Just Me

Published on 11 November 2023 at 08:01

Medium : Watercolor on Paper

Date : 2022


This week's blog features an image of a male figure set against a stark white background. The figure's pale-yellow hue sharply contrasts with the white of the paper, immediately drawing the viewer's eye. Adorned with two pink clouds—one at the lips and another at the genital area—the figure blurs the lines between masculinity and femininity, imparting a universal appeal to the image. Outlined in bold black, the figure has several breaks in the line, introducing a dynamic energy. This deliberate choice invites viewers to interpret the image in diverse ways, allowing for a sense of freedom and personal connection.

Just me

Let's examine the two openings, each tinted in pink, at either end of the body. These pink-hued areas could represent both Mars and Venus, symbolizing the simplest forms of gender identity inherent in all of us. As Roberta Smith, the art critic for The New York Times, once noted, truly connecting with the emotions conveyed in art requires us to be in touch with the masculine and feminine feelings that coexist within each individual.

Wisdom and Children

Over the years, I've often heard people say that my artwork, devoid of overt sexual themes, is primarily suitable for children. 'Add more sex to your pictures!' is a common suggestion. Yet, one of my pieces subtly suggests the theme of sex, perhaps embodying both Venus and Mars within a single figure. 'Venus and Mars Combined' might even be a more fitting title. This artwork could also be interpreted as telling a story.

What I've realized through my interactions is that children may not be as naive as many adults assume. When I engage in conversations with children, showing a willingness to listen, they often express their feelings with surprising depth and clarity.

Wisdom from my own early sex life

I recall a time in my childhood when my neighbor Susie and I, both about 5 years old and latch-key kids, formed a close bond. We had sex every afternoon. Our days were filled with innocent play, often emulating the roles of adults as we understood them, a game of 'mommy and daddy,' inspired by the world around us. Each day after school, I would bring her a large cookie as a token of our friendship. When my mother noticed the cookies disappearing, she would ask, “Where are all the cookies going?" I said, "I don't know." Yes, I knew.

Almost ten years later, Susie and I were in the same Sunday School class, facing a collective push to pledge lifelong abstinence from alcohol. Among our class of twenty, we were the only two who chose not to commit to the pledge.

Sex at the Exhibition Plus

At an exhibition of soft sculpture and children's books in 1975, I was told to cover up one pedestal pasted with photos from porno magazines. However, when the group of 20 kids ages 4 to 6 from a day-school from the Upper West Side in New York came into this very large L- shaped room, some boys ran to the first sculpture of a figure, separated the legs and said wildly and happily, "Is this a man or a woman?" Then they ran to a large vegetable-type sculpture sewed in black velvet and shouted, grabbing two pieces of the sculpture, "Are these black cocks?" At a day school I visited in Tribeca, a 4-year-old nibbling on her tortellini humped her back and said to the boy on the next mat, "C'mon over. I'll show you how to do it."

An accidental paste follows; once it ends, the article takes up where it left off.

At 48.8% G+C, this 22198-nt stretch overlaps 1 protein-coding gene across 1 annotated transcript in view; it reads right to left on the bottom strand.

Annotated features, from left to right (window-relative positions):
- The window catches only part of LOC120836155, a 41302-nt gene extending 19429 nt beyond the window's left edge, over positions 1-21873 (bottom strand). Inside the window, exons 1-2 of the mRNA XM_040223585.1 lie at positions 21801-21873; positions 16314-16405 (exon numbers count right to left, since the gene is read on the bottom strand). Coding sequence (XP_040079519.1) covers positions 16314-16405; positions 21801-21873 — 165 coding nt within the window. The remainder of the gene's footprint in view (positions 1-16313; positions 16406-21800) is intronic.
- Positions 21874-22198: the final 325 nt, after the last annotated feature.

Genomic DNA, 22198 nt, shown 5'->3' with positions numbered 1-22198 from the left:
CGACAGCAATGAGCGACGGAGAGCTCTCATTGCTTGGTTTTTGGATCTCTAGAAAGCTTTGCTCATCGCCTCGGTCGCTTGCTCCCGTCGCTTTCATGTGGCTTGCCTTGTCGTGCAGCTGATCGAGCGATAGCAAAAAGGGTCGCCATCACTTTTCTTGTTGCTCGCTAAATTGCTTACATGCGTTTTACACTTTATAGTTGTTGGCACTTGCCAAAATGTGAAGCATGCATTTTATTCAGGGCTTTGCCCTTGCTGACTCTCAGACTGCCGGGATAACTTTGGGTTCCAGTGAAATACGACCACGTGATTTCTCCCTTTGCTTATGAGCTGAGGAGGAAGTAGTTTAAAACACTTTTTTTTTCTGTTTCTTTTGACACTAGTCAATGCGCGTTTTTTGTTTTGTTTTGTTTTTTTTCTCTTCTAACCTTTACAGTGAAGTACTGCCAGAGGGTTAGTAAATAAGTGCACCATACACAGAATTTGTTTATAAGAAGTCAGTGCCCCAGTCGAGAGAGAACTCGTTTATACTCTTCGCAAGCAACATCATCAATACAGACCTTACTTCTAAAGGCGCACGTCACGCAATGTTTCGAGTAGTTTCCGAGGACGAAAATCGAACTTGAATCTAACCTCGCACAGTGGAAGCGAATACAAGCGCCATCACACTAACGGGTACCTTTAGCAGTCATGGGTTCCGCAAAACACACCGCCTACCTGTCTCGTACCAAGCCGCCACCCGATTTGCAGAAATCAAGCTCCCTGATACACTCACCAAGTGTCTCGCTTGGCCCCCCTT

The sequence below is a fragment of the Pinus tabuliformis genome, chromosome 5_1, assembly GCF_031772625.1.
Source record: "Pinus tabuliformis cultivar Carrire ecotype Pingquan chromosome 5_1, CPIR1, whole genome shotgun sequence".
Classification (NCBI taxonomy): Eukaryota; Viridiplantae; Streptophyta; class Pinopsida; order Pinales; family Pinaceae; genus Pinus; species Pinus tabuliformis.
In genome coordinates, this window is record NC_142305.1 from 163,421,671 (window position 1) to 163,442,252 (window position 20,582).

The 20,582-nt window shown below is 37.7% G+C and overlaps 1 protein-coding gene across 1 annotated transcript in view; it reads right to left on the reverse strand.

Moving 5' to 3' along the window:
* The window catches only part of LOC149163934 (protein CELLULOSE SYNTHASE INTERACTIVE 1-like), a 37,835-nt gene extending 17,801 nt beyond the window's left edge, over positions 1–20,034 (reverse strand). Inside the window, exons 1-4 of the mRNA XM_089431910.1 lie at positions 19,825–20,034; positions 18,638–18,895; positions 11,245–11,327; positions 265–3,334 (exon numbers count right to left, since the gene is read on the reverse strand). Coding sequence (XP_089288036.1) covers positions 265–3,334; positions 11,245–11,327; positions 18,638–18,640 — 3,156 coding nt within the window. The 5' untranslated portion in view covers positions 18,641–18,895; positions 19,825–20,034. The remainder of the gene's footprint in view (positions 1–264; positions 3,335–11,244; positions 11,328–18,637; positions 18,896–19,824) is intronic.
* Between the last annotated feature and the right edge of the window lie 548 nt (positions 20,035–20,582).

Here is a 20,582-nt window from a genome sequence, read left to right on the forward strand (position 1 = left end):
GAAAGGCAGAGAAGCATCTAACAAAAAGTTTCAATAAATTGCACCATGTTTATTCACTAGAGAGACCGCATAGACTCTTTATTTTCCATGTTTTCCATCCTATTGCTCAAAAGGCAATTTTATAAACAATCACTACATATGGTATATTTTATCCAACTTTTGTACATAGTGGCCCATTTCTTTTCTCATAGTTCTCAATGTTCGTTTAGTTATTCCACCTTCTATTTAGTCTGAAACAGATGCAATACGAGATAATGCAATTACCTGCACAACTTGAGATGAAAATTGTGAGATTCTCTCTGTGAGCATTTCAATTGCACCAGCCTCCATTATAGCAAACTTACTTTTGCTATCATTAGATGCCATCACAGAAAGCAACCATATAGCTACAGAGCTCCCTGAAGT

Wisdom from a Babe

I had a friend who had just turned seven. She stood on a footstool at the sink, busily washing pots and pans. Glancing over at her mom and me, who were sipping coffee at the table, she asked, “Why is it that when you talk about other artists, their art seems so bad, and yours so good?”

At eight, she remarked, "I don't know how to tell you this, but... you're commercializing too much. Your earlier work was much more subtle. This new work? It's too easy to see through!"

Later, commenting on a new book, she observed, "Each of your pictures is a chapter. Every detail is clear. The more time I spend with them, the more I see that each picture has a beginning, a middle, and an end."

As she grew up, she became a remarkably successful lawyer.

Kissing at age 6 and my wisdom

When I was six, my mom caught me kissing some girls on the street. She said, “If you keep kissing those girls, you won't have enough love left for me!” I remember thinking, “She knows nothing about love. Love isn't like a cup that empties. We don't kiss at home, but it feels nice.”

On another occasion, I asked her why I had to be spanked every night after supper. Her response was, “Everyone likes you. This is the antidote.”

Summary of these anecdotes with a Future

In sharing these anecdotes, my aim is to reveal the unique perspectives on sex and wisdom from the viewpoints of various children, including my younger self. My wisdom, rooted in childhood, has evolved with life's experiences. I believe this wisdom, often unconsciously, permeates my creative work, be it in books or paintings.

When the renowned Castelli Gallery in New York took an interest in my soft sculptures, they also discovered my first children's books. Their advice was clear: “This is where your money is." They were right. Following their guidance, I expanded my book collection.


Currently, my multimedia manager is digitizing and re-coloring these works, encompassing both the half-dozen published titles and an equal number of new ones. We are making progress, now focusing on the third book in the planned series of twelve. (For more information, see amazon.com/childrens-books by Jay Els.)


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